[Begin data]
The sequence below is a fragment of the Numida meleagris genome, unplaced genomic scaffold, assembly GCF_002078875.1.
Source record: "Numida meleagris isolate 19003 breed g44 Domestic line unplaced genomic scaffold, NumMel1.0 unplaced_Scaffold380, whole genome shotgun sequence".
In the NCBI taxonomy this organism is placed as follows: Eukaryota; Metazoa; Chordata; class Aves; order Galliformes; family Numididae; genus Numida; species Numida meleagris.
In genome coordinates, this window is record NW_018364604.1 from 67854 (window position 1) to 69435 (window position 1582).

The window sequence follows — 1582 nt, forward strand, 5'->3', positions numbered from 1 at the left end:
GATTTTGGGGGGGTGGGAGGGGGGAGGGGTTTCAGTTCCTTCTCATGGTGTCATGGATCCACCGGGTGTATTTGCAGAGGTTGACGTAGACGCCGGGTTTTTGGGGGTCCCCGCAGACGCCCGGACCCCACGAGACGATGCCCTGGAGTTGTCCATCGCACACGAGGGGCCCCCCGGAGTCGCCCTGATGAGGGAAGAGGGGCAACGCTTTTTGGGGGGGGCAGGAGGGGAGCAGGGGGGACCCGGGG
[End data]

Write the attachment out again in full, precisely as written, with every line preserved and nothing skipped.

The sequence below is a fragment of the Numida meleagris genome, unplaced genomic scaffold, assembly GCF_002078875.1.
Source record: "Numida meleagris isolate 19003 breed g44 Domestic line unplaced genomic scaffold, NumMel1.0 unplaced_Scaffold380, whole genome shotgun sequence".
In the NCBI taxonomy this organism is placed as follows: Eukaryota; Metazoa; Chordata; class Aves; order Galliformes; family Numididae; genus Numida; species Numida meleagris.
In genome coordinates, this window is record NW_018364604.1 from 67854 (window position 1) to 69435 (window position 1582).

The window sequence follows — 1582 nt, forward strand, 5'->3', positions numbered from 1 at the left end:
GATTTTGGGGGGGTGGGAGGGGGGAGGGGTTTCAGTTCCTTCTCATGGTGTCATGGATCCACCGGGTGTATTTGCAGAGGTTGACGTAGACGCCGGGTTTTTGGGGGTCCCCGCAGACGCCCGGACCCCACGAGACGATGCCCTGGAGTTGTCCATCGCACACGAGGGGCCCCCCGGAGTCGCCCTGATGAGGGAAGAGGGGCAACGCTTTTTGGGGGGGGCAGGAGGGGAGCAGGGGGGACCCGGGG